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Another Take on the Apple/Adobe Thing

April 12, 2010 8:45:04.380

I like the dispassionate take that Jean-Louis Gassee has on the Apple/Adobe thing, and - when I sat back and thought about it - this made a ton of sense to me:

Who, in his right mind, expects Steve Jobs to let Adobe (and other) cross-platform application development tools control his (I mean the iPhone OS) future? Cross-platform tools dangle the old “write once, run everywhere” promise. But, by being cross-platform, they don’t use, they erase “uncommon” features. To Apple, this is anathema as it wants apps developers to use, to promote its differentiation.

He goes on to say that allowing cross platform tools leads to other people winning the platform battle and low margins. While I'm not so sure of that (it depends on how much value those tools bring to the party), I do get the baseline worry about having outside tools effectively control progression.

Years ago, back in the VW 2.x and VW 3.x era, the source control tool of choice for Smalltalk (across multiple dialects for a time) was Envy. It was available for VW, for Visual Smalltalk, and for IBM Smalltalk. What both Digitalk and ParcPlace noticed was that customers were mostly oblivious to vendor upgrades; they waited until a new version of Envy was available. The process of "Envy-izing" VW or VS was involved and invasive, and both vendors let OTI do it. Eventually, Digitalk decided that was a problem, and they shipped their product with a built in version control tool. After some initial angst from customers, the upgrade lag stopped. ParcPlace=Digitalk did the same thing (later) with Store, and again - after some initial angst - the customer base stopped lagging upgrades so much.

That's what Apple is worried about - say they allowed the new Flash cross compiler, and Flash ended up staying as the standard video system. Skip forward a bit, and Apple wants to ship OS 5 for the iPhone - but for reasons of their own (maybe they have a crush of other projects), Adobe can't get to updating the Flash project for, say, 6-9 months. The new release falls into dead air, and "everyone" stays on the old release. Apple gets pressure to keep supporting the old release, and things are generally slower.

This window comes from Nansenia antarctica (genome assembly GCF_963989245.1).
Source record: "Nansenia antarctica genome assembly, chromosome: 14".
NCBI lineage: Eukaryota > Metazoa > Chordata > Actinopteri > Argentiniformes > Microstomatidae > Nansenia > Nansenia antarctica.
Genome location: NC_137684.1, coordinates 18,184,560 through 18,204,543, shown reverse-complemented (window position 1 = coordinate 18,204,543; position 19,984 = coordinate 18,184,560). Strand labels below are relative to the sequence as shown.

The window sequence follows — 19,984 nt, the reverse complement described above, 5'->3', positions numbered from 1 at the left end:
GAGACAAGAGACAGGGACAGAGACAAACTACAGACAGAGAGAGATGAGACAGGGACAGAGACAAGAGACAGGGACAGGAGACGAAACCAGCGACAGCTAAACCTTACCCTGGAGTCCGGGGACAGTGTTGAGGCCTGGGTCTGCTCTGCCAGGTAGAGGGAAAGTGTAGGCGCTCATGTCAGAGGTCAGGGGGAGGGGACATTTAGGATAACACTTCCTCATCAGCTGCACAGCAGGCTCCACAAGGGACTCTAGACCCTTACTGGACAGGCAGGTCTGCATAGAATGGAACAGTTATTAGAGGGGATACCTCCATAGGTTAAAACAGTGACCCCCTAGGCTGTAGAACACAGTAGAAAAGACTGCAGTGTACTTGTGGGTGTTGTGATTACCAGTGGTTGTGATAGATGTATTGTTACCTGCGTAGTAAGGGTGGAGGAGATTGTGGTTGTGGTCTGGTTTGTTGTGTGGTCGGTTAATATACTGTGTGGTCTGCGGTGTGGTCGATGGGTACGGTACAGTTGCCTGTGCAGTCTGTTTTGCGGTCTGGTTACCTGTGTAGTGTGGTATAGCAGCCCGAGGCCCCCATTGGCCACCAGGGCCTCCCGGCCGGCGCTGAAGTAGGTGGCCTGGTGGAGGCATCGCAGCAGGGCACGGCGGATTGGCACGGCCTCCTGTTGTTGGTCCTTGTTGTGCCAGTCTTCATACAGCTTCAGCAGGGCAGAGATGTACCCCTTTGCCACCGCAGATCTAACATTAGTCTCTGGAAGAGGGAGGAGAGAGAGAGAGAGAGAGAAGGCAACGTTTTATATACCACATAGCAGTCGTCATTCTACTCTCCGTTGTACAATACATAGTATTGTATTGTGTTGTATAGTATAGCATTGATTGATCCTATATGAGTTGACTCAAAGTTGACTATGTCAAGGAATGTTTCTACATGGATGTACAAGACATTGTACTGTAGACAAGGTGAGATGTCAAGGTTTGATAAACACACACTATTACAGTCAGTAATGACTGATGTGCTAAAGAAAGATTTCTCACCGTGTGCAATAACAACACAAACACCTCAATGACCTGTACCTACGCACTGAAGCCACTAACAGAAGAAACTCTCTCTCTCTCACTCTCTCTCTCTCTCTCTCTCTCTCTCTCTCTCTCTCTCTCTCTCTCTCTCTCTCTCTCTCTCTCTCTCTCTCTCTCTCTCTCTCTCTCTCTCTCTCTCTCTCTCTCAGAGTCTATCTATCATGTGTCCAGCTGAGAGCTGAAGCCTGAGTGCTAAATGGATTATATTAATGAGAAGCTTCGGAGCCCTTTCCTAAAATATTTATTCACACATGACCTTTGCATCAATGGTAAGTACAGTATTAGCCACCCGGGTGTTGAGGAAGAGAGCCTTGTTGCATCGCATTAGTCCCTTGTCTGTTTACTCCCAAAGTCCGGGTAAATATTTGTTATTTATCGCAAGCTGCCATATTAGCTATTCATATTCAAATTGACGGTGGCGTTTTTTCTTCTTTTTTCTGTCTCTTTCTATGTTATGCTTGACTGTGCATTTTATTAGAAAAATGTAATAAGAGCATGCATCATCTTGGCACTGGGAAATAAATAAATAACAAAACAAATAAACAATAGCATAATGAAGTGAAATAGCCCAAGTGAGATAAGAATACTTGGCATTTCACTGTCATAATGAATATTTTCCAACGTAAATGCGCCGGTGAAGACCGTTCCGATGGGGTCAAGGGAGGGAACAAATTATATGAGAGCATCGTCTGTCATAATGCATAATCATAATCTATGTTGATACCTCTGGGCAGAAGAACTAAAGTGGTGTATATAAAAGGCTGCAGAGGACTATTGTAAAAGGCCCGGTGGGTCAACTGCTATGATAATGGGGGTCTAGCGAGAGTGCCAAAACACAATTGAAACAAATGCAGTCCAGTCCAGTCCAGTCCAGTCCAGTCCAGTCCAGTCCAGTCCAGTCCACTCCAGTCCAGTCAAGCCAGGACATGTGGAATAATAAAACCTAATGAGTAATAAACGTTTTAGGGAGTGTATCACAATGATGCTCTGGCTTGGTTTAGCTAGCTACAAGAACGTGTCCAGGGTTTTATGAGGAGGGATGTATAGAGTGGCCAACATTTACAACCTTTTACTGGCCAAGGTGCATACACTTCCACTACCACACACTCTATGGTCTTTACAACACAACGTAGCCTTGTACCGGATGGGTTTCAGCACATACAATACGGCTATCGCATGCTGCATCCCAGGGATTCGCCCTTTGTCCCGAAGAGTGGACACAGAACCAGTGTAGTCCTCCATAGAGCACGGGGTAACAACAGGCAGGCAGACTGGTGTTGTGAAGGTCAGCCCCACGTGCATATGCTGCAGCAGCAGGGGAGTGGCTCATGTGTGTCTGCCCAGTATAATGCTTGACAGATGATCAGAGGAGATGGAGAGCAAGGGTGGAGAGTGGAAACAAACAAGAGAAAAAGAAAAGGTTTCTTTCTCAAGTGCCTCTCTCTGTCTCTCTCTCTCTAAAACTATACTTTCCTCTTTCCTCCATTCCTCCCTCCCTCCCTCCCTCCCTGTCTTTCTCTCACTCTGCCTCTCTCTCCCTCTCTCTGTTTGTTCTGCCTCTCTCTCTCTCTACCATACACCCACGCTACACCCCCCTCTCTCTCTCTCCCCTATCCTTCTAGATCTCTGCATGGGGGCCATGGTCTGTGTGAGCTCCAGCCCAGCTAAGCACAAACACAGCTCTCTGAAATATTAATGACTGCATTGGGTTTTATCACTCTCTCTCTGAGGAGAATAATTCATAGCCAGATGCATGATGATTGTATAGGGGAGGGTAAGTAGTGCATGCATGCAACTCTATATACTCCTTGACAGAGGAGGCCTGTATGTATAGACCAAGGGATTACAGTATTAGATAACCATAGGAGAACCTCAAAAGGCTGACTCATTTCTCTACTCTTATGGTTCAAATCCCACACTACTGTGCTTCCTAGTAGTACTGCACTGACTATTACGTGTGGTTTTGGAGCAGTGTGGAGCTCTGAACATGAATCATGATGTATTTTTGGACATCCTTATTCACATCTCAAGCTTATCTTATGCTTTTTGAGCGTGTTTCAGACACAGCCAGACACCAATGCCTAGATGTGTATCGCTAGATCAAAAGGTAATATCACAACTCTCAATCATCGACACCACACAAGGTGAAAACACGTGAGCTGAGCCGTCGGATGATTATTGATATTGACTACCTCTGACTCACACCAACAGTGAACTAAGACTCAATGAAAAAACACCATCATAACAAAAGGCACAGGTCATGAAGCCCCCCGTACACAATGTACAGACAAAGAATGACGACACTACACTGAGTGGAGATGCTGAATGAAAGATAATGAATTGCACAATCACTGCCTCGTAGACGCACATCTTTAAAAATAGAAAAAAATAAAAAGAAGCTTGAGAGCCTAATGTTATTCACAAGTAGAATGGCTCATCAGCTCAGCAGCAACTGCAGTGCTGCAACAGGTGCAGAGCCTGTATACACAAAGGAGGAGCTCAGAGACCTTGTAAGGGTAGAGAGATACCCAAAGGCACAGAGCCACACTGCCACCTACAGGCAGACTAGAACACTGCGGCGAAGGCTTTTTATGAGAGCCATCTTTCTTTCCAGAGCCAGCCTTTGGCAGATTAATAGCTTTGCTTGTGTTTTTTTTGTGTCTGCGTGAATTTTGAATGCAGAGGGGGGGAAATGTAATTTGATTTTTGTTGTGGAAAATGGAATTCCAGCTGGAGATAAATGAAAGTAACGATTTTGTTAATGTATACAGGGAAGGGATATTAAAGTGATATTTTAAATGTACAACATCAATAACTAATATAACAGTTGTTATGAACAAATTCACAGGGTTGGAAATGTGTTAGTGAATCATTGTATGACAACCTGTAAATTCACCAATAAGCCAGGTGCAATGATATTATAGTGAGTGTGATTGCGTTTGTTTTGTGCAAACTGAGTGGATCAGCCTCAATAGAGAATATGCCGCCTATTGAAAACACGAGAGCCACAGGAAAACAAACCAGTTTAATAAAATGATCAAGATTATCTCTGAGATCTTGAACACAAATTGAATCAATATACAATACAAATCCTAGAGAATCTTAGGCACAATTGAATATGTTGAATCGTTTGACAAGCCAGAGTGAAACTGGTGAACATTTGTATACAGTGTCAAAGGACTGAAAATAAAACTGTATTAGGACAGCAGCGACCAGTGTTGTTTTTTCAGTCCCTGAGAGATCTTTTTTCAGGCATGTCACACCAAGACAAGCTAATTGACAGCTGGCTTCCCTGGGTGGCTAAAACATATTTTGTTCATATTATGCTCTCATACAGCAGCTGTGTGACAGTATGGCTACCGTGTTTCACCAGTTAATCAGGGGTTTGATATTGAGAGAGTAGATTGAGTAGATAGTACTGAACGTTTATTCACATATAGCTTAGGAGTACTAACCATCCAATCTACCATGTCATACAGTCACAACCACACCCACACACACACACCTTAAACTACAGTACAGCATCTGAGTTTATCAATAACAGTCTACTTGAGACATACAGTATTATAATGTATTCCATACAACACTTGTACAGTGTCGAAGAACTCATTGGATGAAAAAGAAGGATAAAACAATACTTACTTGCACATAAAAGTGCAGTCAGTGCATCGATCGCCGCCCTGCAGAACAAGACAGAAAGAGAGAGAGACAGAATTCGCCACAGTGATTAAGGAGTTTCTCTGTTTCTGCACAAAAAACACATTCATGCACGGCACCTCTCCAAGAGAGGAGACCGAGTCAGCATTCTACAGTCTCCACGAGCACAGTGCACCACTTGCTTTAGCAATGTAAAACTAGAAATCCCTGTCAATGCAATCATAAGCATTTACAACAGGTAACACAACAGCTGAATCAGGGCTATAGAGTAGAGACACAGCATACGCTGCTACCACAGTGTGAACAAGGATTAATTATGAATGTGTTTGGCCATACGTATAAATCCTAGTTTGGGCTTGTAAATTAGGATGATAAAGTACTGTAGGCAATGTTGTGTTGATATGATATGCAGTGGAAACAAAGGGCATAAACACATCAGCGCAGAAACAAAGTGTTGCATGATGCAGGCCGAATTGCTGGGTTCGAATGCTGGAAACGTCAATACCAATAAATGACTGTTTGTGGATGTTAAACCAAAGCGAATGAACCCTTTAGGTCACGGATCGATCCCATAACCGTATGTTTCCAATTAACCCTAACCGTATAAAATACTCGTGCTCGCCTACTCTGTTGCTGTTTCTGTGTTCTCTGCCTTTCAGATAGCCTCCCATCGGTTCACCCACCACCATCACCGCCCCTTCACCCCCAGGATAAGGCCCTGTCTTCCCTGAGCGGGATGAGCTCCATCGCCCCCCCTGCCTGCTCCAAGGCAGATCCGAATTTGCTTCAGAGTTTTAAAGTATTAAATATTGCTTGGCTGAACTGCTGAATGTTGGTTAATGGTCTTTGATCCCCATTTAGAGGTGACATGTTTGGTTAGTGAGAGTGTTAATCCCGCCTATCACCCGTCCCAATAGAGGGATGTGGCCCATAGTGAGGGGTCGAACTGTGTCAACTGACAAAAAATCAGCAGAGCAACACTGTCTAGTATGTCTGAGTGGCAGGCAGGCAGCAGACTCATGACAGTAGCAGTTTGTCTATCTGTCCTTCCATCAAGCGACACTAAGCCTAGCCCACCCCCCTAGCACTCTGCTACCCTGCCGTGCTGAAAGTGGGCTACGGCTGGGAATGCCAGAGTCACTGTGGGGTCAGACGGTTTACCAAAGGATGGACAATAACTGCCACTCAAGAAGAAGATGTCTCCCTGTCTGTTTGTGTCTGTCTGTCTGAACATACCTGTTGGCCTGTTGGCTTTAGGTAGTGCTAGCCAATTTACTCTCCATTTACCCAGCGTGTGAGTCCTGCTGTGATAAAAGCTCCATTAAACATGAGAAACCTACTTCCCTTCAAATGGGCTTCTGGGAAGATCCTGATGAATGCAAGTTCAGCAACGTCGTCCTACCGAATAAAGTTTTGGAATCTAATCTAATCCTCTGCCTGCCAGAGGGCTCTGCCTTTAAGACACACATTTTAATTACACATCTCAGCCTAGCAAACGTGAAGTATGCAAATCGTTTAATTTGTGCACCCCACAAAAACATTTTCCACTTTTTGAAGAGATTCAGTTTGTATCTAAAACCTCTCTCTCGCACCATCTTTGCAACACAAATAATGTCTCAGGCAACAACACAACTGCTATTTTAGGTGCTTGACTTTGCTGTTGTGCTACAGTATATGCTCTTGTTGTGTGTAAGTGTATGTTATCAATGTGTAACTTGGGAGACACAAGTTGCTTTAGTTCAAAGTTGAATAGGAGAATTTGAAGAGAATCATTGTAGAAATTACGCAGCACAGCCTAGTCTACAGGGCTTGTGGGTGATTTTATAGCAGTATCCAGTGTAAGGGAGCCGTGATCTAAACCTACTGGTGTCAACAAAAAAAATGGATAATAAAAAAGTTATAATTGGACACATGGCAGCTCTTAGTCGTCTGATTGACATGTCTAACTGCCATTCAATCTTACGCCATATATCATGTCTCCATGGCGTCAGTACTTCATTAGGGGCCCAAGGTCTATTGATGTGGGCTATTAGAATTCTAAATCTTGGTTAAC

So I understand where they are coming from. That doesn't mean I have to like it; but heck, it also doesn't mean that I (or anyone else, for that matter) has to write apps for the iPhone/iPad ecosystem. I said yesterday that this policy might be "a bridge too far" for Apple, but today? I'm not so sure.

There's a flip side danger for Apple though; it depends on how things play out. Consider:

Adobe has readily courted most other mobile OS designs and has ported Flash to Android, webOS and eventually Symbian and Windows Phone.

Right now, Apple is the clear leader in the mobile space, and they are helped (ironically) by Google's desire to get HTML5 (which, in part, will obviate Flash) as the standard for web content. But... what if these other devices end up, in the aggregate, winning? At that point, Apple ends up lagging, as too much content simply wouldn't work on the iPhone (but would on the other devices). If Google weren't pushing so hard on HTML5, I suspect Apple's chances in this battle would be a lot lower. As I write this, it looks like they'll win this battle.

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posted by James Robertson

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